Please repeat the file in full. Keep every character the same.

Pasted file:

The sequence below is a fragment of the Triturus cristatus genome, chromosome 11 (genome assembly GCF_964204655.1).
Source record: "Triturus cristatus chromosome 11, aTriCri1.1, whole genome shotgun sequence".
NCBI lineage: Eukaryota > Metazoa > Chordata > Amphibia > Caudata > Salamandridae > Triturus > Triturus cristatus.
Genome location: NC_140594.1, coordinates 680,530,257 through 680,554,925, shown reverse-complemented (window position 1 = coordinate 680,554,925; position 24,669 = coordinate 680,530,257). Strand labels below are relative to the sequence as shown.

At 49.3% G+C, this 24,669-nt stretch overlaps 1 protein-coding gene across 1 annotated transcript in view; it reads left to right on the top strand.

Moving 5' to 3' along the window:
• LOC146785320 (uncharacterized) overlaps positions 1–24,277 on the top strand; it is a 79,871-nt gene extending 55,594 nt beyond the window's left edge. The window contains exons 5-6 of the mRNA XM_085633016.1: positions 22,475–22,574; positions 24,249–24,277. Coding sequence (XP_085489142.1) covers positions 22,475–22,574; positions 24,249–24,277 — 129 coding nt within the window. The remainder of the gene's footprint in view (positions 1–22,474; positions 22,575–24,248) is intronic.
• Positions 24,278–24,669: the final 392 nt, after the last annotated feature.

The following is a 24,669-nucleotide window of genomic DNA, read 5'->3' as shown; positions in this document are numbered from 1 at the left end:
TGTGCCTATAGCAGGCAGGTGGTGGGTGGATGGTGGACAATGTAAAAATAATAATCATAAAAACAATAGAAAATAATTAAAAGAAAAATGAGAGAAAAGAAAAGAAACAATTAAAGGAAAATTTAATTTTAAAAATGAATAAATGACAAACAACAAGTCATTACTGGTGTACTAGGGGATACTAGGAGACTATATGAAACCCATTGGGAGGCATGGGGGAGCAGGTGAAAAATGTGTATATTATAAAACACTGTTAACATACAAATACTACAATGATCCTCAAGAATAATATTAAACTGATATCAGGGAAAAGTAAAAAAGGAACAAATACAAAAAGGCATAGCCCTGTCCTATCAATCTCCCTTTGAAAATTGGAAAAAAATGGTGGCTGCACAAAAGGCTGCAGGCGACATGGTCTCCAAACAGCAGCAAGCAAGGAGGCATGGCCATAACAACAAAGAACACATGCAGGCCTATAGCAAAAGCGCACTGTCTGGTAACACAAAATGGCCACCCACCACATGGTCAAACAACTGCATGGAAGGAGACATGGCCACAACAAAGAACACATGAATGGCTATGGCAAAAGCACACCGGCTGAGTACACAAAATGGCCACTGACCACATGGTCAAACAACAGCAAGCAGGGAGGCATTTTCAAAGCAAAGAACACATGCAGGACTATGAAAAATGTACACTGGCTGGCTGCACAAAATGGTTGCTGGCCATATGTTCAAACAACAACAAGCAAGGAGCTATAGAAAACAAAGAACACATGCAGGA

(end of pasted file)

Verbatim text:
The sequence below is a fragment of the Triturus cristatus genome, chromosome 11 (genome assembly GCF_964204655.1).
Source record: "Triturus cristatus chromosome 11, aTriCri1.1, whole genome shotgun sequence".
NCBI lineage: Eukaryota > Metazoa > Chordata > Amphibia > Caudata > Salamandridae > Triturus > Triturus cristatus.
Genome location: NC_140594.1, coordinates 680,530,257 through 680,554,925, shown reverse-complemented (window position 1 = coordinate 680,554,925; position 24,669 = coordinate 680,530,257). Strand labels below are relative to the sequence as shown.

At 49.3% G+C, this 24,669-nt stretch overlaps 1 protein-coding gene across 1 annotated transcript in view; it reads left to right on the top strand.

Moving 5' to 3' along the window:
• LOC146785320 (uncharacterized) overlaps positions 1–24,277 on the top strand; it is a 79,871-nt gene extending 55,594 nt beyond the window's left edge. The window contains exons 5-6 of the mRNA XM_085633016.1: positions 22,475–22,574; positions 24,249–24,277. Coding sequence (XP_085489142.1) covers positions 22,475–22,574; positions 24,249–24,277 — 129 coding nt within the window. The remainder of the gene's footprint in view (positions 1–22,474; positions 22,575–24,248) is intronic.
• Positions 24,278–24,669: the final 392 nt, after the last annotated feature.

The following is a 24,669-nucleotide window of genomic DNA, read 5'->3' as shown; positions in this document are numbered from 1 at the left end:
TGTGCCTATAGCAGGCAGGTGGTGGGTGGATGGTGGACAATGTAAAAATAATAATCATAAAAACAATAGAAAATAATTAAAAGAAAAATGAGAGAAAAGAAAAGAAACAATTAAAGGAAAATTTAATTTTAAAAATGAATAAATGACAAACAACAAGTCATTACTGGTGTACTAGGGGATACTAGGAGACTATATGAAACCCATTGGGAGGCATGGGGGAGCAGGTGAAAAATGTGTATATTATAAAACACTGTTAACATACAAATACTACAATGATCCTCAAGAATAATATTAAACTGATATCAGGGAAAAGTAAAAAAGGAACAAATACAAAAAGGCATAGCCCTGTCCTATCAATCTCCCTTTGAAAATTGGAAAAAAATGGTGGCTGCACAAAAGGCTGCAGGCGACATGGTCTCCAAACAGCAGCAAGCAAGGAGGCATGGCCATAACAACAAAGAACACATGCAGGCCTATAGCAAAAGCGCACTGTCTGGTAACACAAAATGGCCACCCACCACATGGTCAAACAACTGCATGGAAGGAGACATGGCCACAACAAAGAACACATGAATGGCTATGGCAAAAGCACACCGGCTGAGTACACAAAATGGCCACTGACCACATGGTCAAACAACAGCAAGCAGGGAGGCATTTTCAAAGCAAAGAACACATGCAGGACTATGAAAAATGTACACTGGCTGGCTGCACAAAATGGTTGCTGGCCATATGTTCAAACAACAACAAGCAAGGAGCTATAGAAAACAAAGAACACATGCAGGA